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One examines cells, the other examines patients.
Together they are working to fight dementia.

Words Anne Wollenberg Photograph Alun Callender


If you’re in your 50s and your spouse starts acting strangely, you wonder if there’s a problem in your marriage

If you carried a faulty gene that caused dementia, would you want to know? This is the tough question faced by patients who participate in research at the UCL Institute of Neurology and Dementia Research Centre at Queen Square, where Dr Selina Wray and Dr Jonathan Rohrer are part of a large and prolific team working on frontotemporal dementia, or FTD, one of the most common causes of dementia in under 65s.

But what makes someone develop dementia symptoms? Why can we carry problem genes for years before showing outward signs of disease? And can we slow this down or even stop it altogether?

“Younger-onset dementias are hugely under-recognised,” says Rohrer, MRC Clinician Scientist and Honorary Consultant Neurologist at the National Hospital for Neurology and Neurosurgery. “For these patients, symptoms often appear during their 40s, 50s or 60s. Many are still working and they may have young children.”

Rohrer is following a group of people in their 20s and 30s whose parents developed FTD. Each has a 50 per cent chance of inheriting mutations in genes such as tau, which leads to the disease. They undergo a range of tests including MRI scans, blood and spinal fluid tests, and psychological tests to check for problems with language and social cognition.

Tau is an important protein in the brain. In cases of dementia, however, it forms harmful build-ups and cells eventually react by dying off. Dr Wray, Senior Research Associate, Molecular Neuroscience, is examining this process in the lab, seeing how pluripotent (genetically reprogrammed) stem cells react to build-ups of tau protein.

“Our work relies on collaborating with clinicians to access cells from patients,” she explains. “A lot of traditional modelling was done with animal cells or human cells that are not neuronal, because it wasn’t possible for us to access and grow human brain cells in the laboratory.

“In the last seven years, we’ve used a new technique that lets us take a piece of skin from a patient’s arm and use this to create brain cells. This has completely revolutionised the way we model diseases.”

As a result, she says, “the cells I use in the lab come from the same patients who give blood and have MRI scans. We can grow cells in a dish, see the differences between patients who do or do not have dementia and use them to understand what is going wrong in diseased cells.”

Some participants wish to know if they carry the mutation, but most do not. Wray believes this would change if treatment was available. “If you knew you could take a drug to slow down the disease, it would change the implications of knowing you carry the gene,” she points out.

“FTD really gets to the core of who you are and changes how you act around other people,” explains Rohrer. “This can include loss of empathy, saying ruder things, being more obsessive and hoarding. It can be hard for people to recognise that these symptoms are part of a brain problem. For example, some of the people we see have been through relationship counselling. If you’re in your 50s and your spouse starts acting strangely, you wonder if there’s a problem in your marriage.”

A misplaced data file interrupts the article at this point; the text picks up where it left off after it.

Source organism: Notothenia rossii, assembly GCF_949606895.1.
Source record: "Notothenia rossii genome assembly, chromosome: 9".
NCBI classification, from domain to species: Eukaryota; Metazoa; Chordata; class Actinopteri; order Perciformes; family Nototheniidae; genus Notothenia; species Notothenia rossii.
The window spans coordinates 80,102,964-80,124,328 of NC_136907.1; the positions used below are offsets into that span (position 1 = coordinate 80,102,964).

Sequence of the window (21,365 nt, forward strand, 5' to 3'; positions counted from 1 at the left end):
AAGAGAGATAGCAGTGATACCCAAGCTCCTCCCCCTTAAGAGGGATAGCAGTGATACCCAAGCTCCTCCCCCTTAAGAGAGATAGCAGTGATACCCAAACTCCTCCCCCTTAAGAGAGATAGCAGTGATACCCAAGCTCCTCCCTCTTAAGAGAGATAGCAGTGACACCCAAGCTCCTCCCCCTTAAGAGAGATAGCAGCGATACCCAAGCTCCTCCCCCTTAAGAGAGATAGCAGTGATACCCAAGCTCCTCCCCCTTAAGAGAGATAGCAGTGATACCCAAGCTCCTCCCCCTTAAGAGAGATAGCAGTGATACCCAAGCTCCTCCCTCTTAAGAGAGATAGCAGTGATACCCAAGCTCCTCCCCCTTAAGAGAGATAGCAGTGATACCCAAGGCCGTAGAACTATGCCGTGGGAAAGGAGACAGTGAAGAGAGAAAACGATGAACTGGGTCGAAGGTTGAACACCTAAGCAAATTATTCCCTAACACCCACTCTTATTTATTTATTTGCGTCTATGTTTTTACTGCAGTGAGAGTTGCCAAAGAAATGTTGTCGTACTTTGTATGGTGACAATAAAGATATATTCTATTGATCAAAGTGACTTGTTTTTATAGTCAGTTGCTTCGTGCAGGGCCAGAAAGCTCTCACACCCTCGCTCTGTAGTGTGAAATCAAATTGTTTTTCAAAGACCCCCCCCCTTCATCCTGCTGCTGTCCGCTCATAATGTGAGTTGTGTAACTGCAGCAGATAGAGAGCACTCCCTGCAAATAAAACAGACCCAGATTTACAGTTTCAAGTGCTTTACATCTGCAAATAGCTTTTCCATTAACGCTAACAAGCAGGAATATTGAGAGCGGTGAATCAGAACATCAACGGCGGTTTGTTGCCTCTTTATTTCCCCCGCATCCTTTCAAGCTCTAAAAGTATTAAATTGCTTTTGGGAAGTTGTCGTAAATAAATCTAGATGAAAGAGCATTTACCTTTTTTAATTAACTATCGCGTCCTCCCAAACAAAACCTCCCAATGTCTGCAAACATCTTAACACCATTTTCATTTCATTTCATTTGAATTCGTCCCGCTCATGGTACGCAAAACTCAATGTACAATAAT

It is harder for people to recognise that a brain problem may be the cause. Wray points out that diagnosing FTD can also be challenging for GPs, “who are not specialists in all sub-types of dementia”.

These are genetic conditions that you are born with, says Rohrer, “meaning we don’t know a lot about what the triggers are and why, if you have this genetic problem all your life, it takes until your 40s, 50s or 60s to develop. It isn’t the case that nothing is happening in the years before people develop FTD. The disease is already happening, but your brain is able to compensate up to a point”. This indicates a window of opportunity, says Wray, “in which we can intervene to either stop the disease altogether or simply slow it down. Either would be an incredible leap forward”.

A recent paper detailed some of the early changes that can be seen with tau protein. “Our next step is to use those cells to develop a drug trial.”

Work that Rohrer has recently performed shows that psychological changes tend to appear around five years before the onset of FTD symptoms. Changes in brain imaging can be seen 10-15 years before.

“If we want to be successful in developing treatments, we need ones that will intervene in these very early stages,” says Wray. “It is essential that the basic science and clinical research go very much hand in hand.”

“A key goal is for us to move closer together,” agrees Rohrer. “We are now at the stage where we can develop and screen drugs with the aim of testing them in patients – moving them from one part of Queen Square to another. In previous years, I’ve told people that they will be helping future generations. Now I am able to tell participants that I think they will be in the very first drug trial.”

Dr Rohrer and Dr Wray, pictured above at the National Hospital for Neurology and Neurosurgery, have set up www.ftdtalk.org to provide clear, accessible information about frontotemporal dementia.

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Portico Issue 2. 2015/16